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Nigerian-born artist Faustin Adeniran employs aluminum cans and other found materials to create three-dimensional works that defy categorization. Embedded in his works are references to Yoruba, broader Nigerian culture, racial and tribal conflict, and the complicated history of African colonialism.
Part mosaic, part assemblage, Faustin’s works feature fields of dazzling color crafted from an array of cans cut into strips and lozenges to mourn the loss of traditional African cultural practices through the gradual adaptation of Western influence—what Adeniran describes as ‘transcendent assimilation.’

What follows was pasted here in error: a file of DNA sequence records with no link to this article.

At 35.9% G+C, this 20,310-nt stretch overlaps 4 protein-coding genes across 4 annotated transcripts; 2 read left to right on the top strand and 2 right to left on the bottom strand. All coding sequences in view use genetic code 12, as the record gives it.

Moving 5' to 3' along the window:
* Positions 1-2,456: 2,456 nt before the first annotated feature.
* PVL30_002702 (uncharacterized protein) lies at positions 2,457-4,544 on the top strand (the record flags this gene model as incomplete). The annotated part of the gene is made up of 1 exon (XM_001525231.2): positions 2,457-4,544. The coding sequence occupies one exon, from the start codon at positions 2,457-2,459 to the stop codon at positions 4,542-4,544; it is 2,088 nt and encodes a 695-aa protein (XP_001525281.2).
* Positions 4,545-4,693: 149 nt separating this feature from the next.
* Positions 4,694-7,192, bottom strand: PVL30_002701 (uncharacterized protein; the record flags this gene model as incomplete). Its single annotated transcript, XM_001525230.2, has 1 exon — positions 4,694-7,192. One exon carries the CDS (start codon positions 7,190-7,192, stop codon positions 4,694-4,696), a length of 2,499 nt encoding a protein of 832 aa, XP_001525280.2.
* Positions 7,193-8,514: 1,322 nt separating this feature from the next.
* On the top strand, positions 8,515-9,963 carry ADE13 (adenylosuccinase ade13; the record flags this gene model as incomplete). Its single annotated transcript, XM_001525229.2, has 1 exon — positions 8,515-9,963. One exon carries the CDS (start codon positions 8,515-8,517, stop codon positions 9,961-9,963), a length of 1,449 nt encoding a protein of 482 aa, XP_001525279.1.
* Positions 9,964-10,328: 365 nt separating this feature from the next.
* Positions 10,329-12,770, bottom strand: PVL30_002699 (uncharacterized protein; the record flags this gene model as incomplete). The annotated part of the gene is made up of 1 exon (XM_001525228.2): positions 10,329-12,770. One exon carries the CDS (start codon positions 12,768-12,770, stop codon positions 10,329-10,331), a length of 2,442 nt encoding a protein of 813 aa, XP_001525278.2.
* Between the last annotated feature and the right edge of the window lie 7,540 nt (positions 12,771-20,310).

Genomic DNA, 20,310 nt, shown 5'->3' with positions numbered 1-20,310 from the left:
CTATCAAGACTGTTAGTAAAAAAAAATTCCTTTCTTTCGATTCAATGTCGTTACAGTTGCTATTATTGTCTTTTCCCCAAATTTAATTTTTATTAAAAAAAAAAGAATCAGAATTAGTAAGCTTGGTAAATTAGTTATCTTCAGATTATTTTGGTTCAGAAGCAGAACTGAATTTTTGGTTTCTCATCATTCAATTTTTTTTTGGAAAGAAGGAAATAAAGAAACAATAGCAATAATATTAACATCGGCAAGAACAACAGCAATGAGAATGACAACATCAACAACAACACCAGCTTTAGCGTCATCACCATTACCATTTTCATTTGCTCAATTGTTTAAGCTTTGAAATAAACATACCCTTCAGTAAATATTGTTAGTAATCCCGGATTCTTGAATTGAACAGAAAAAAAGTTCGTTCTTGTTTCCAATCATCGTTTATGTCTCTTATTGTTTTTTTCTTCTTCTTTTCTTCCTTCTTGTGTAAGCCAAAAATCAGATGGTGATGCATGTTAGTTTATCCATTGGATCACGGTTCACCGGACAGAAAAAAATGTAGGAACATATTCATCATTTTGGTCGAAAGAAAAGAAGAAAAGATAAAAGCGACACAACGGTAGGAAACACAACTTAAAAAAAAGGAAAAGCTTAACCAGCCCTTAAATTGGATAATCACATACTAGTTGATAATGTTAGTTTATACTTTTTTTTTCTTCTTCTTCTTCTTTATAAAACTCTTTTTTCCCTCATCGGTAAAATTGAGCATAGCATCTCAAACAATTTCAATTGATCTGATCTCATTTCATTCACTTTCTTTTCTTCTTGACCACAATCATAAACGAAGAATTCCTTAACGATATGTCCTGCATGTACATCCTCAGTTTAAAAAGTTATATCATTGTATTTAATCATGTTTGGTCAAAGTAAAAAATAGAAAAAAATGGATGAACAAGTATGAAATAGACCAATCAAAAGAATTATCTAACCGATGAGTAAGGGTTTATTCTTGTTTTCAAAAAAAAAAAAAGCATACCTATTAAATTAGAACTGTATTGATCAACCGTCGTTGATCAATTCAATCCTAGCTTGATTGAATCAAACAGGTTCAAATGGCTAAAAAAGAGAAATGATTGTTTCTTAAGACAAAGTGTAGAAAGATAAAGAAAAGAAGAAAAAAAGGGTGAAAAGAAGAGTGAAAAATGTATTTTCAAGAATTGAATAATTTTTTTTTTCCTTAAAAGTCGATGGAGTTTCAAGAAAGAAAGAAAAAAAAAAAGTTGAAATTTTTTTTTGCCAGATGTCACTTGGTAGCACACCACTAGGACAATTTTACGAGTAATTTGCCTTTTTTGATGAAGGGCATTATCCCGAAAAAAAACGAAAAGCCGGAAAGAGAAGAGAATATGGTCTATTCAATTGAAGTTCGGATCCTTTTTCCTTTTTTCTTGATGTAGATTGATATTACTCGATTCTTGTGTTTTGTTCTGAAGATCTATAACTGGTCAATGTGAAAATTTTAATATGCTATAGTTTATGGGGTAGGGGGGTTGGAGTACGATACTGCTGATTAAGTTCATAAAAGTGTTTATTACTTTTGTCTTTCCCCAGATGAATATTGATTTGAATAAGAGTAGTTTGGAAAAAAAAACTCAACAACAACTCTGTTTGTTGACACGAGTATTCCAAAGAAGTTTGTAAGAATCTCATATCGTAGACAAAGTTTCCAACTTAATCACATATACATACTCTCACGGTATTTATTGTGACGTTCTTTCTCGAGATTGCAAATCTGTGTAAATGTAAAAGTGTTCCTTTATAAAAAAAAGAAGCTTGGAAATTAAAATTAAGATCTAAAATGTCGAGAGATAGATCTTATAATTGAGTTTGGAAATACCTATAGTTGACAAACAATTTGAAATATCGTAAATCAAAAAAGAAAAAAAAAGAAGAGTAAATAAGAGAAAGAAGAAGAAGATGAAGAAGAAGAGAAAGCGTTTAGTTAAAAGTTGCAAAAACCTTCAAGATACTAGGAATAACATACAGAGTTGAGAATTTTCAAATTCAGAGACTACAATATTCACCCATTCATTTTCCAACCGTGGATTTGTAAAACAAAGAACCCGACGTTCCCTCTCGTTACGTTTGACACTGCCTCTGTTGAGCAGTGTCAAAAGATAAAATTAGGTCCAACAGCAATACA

Ultimately, Adeniran’s work is about hope and beauty, his love and appreciation for traditional cultures, and the collective loss that occurs when those cultural practices are discarded. We would do well to consider his adage, “If you want to learn about a society, look at what it throws away.”
— Kristen Erickson
Faustin Adeniran is a contemporary artist from Lagos, Nigeria. For the past eight years, his work has been to reimagine materials that would otherwise be considered trash or recyclable.
Through extensive historical research and deep observation of cultural trends, his work takes a critical view of social and political issues. Faustin's art series reflect elements of the communities he encounters.
His vision is to encourage, educate, and inspire positive social impact through his artworks.
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